A miss opportunity!

As someone who has been a CC member of a political party ( supposedly the highest decision making body but in reality not necessary so), and someone who has always spoken his mind over many issues and policies (often against party stand too), i can understand how Tunku Abdul Aziz feels when he was rebuked for speaking his mind against the sit in of Bersih 3.0, even though he supports the aims and objectives of Bersih.

While I do not necessarily agree with him over his statement ( I  was at Bersih 3.0 to show my support), I thought that he should be allowed to speak his mind especially when in his initial statement he did emphasize  that was his personl opinion.

I thought the subsequent pressure on him not to seek another term of his senatorship was a wee bit too harsh, and that this act would backfire on the Rocket since it would be seen as an vindictive act.

I have always spoken against being too partisan, as i believe a political party is just a vehicle for achieving certain ideology and aims.

In the States, republican presidents have invited and appointed democratic party members into their cabinets and senior positions in government and vice versa.  So a party’s ;eadership should be big enough to tolerate certain dissenting views in a democratic setting.

Malaysians have become so partisan that not only the line is so clearly drawn, but any person speaking publicly against party stand , even when this view is uttered in a personal capacity, is considered a ‘traitor’.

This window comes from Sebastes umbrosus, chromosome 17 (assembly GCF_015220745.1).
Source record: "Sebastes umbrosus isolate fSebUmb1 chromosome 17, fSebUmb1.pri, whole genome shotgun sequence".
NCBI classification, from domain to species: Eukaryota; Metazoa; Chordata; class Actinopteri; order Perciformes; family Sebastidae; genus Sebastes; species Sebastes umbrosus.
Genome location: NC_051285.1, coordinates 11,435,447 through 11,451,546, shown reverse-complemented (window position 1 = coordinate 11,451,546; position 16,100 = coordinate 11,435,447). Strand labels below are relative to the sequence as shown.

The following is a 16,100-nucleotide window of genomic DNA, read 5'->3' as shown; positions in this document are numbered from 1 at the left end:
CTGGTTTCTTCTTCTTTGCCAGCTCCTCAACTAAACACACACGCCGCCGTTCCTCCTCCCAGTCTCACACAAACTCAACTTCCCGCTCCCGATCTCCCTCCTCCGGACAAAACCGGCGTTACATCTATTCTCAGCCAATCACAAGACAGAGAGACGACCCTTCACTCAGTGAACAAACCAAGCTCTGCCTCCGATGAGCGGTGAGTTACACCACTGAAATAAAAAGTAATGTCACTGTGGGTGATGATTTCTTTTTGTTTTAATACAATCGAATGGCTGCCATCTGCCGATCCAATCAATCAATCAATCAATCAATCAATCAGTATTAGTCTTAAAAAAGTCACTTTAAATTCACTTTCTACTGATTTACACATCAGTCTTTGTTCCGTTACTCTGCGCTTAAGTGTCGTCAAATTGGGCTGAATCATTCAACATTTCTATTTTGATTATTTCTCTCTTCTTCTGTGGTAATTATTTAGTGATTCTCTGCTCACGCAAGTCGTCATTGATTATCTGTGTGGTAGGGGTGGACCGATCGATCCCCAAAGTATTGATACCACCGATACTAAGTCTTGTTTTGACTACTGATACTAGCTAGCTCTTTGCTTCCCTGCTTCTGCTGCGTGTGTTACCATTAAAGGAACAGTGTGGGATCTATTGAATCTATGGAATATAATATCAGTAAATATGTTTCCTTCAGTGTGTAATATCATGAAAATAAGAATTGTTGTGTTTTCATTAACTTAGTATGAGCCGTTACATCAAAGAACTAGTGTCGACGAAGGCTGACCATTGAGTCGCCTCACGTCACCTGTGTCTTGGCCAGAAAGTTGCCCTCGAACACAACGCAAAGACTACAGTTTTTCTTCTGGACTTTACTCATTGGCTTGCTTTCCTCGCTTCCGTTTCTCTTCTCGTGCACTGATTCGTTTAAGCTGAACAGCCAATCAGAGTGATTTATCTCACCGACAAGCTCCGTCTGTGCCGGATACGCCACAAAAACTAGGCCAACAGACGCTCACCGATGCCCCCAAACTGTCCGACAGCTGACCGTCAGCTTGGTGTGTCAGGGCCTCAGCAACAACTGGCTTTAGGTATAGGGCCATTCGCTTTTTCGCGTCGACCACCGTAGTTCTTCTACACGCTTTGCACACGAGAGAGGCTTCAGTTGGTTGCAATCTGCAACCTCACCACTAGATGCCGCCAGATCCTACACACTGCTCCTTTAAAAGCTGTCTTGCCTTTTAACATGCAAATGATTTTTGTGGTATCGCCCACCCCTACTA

If you are in the ruling party, you cannot even say another thing good about the opposition , and vice versa, even if there are occasions that the opposing side did do something good.

It would have done Rocket a lot of good ( it would have showcased them as a truely democratic party, not only in name) if they have tolerated the dissenting views of the Tunku, and that would portray the party as a matured, tolerance(which i find is laking in almost all parties ) and magnanimous organisation that is really practicing true democracy. It would have attracted lots of likeminded malay intellectuals and fence sitters.

What a miss chance!

( I also doubt that Tunku Abdul Aziz wuld reconsider despite the plea from DAP leaders now that he has crossed the Rubicon. I myself didnot reconsider my quit decision despite pleas from the president of my former pary. The plea, as I see it, is an attempt to damage control its public image, and the leaders know that the quit decision is final)

Yearning for change

The Old Horse has urged the people to vote for a strong BN government so that after the elction, ISA can be brought back.

This is more the reason why we should vote for a  2 party system rather than give BN (or rather UMNO ) a strong mandate. It would only undo all efforts that the civil society has done  so far. whatever reform would come to naught.